The problem is how to make going green an appealing prospect for individual producers who are often working outside of the aforementioned studio campuses and lots. One answer is to point out that green practices save money: According to the Green Production Guide from the Producers Guild of America, replacing plastic water bottles with refillable water tanks and compostable cups would save a crew of 100 more than $5,000 per 60 days of work. Another tactic O’Brien envisions is lobbying major film markets like California and New York to give tax credits to green productions akin to the tax credits these states offer productions for in-state filming.

One idea is to continue applauding the industry whenever it makes the smallest step toward going green: To tap into Hollywood's love of awards, green organizations could give out statues or plaques for sustainable productions. O’Brien thinks putting sustainability on a pedestal of achievement for people to strive for can have a huge impact. What also might help is a moment like Frances McDormand’s “inclusion rider” Oscar acceptance speech, in which the actress stressed that individual stars can put diversity stipulations into their contracts. “Everyone knew what that was the next day,” O’Brien said. “That’s the dream for us when it comes to sustainability.”

Change could also come if viewers demand it, though O'Brien thinks that's unlikely, since the carbon costs of films and shows are so invisible to the average consumer. “No individual is going to choose to watch [something] because the production was made sustainably,” she said.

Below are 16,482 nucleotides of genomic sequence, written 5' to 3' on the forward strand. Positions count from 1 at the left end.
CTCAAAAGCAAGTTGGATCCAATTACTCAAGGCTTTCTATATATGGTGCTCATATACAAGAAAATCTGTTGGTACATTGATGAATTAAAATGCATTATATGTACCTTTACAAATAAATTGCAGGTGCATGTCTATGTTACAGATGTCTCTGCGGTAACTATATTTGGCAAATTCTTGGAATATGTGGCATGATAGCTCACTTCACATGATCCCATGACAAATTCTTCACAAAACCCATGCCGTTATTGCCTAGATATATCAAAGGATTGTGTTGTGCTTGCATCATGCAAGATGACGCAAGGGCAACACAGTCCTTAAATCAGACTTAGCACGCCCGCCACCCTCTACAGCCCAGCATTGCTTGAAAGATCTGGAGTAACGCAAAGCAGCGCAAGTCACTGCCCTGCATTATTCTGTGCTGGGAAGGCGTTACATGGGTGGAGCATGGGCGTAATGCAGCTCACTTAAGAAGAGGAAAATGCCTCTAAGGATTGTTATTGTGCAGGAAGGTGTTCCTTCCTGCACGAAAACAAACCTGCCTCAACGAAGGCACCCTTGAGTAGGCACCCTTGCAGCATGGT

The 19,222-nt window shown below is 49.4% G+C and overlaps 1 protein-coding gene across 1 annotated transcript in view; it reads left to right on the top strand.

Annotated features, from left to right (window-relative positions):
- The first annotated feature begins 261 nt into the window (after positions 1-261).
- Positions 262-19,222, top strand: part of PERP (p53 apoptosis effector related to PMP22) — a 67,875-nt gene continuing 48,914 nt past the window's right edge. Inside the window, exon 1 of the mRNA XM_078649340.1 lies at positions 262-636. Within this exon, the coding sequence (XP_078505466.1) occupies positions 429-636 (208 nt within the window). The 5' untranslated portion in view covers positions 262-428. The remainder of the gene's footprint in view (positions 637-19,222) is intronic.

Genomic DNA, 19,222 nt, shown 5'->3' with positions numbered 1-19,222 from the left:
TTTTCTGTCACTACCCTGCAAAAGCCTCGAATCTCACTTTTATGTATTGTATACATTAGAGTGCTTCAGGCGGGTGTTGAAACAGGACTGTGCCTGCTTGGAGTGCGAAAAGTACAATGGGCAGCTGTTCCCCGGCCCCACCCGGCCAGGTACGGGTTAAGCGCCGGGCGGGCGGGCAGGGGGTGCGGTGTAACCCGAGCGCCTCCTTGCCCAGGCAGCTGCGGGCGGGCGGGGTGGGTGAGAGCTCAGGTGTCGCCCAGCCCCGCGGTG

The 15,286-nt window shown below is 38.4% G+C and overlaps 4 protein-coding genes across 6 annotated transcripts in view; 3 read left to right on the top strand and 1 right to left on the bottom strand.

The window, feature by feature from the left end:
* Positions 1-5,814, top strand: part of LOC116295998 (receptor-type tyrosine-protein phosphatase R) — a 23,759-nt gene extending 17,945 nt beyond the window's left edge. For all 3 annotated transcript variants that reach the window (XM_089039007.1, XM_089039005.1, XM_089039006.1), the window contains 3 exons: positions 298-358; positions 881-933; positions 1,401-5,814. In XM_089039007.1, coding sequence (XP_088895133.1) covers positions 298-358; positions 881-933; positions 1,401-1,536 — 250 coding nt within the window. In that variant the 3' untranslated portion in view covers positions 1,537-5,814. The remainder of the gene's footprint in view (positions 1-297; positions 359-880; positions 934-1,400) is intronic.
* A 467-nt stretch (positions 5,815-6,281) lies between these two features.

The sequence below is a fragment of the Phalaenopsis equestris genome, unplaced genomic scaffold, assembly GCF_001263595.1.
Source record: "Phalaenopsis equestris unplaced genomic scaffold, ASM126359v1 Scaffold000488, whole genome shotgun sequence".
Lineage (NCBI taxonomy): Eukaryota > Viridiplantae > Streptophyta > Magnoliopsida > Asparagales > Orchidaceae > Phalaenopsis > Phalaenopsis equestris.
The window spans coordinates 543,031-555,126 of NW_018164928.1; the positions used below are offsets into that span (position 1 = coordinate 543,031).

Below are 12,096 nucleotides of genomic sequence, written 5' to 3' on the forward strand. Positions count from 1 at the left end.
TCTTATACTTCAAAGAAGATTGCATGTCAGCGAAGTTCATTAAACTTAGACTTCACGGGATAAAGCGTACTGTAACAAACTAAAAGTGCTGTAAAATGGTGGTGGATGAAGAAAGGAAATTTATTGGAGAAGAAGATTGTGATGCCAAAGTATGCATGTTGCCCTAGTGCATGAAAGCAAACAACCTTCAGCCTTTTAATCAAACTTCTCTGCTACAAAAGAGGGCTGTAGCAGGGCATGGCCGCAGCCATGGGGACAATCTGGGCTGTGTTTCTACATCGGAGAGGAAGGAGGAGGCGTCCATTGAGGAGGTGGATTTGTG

As the #MeToo scandals and the recent conversations about on- and off-screen diversity have shown, for all of Hollywood's reputation as a liberal industry, it remains resistant to change, even when its longstanding practices are doing demonstrable damage. So those demanding that it clean up its act—literally—expect to have a challenge in pushing producers and executives to embrace sustainability. “Hollywood is obviously an enormous cultural force of change, but it's also very stuck in its ways,” O’Brien said. “It usually takes a huge controversy in order for this industry to change. [Hollywood]'s a very naturally… exploitative industry of people, of resources. It has that reputation for a reason.”

Kyle Raymond Fitzpatrick is a writer who lives in Los Angeles and is gay. Follow him on Twitter.

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Film
pollution
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climate change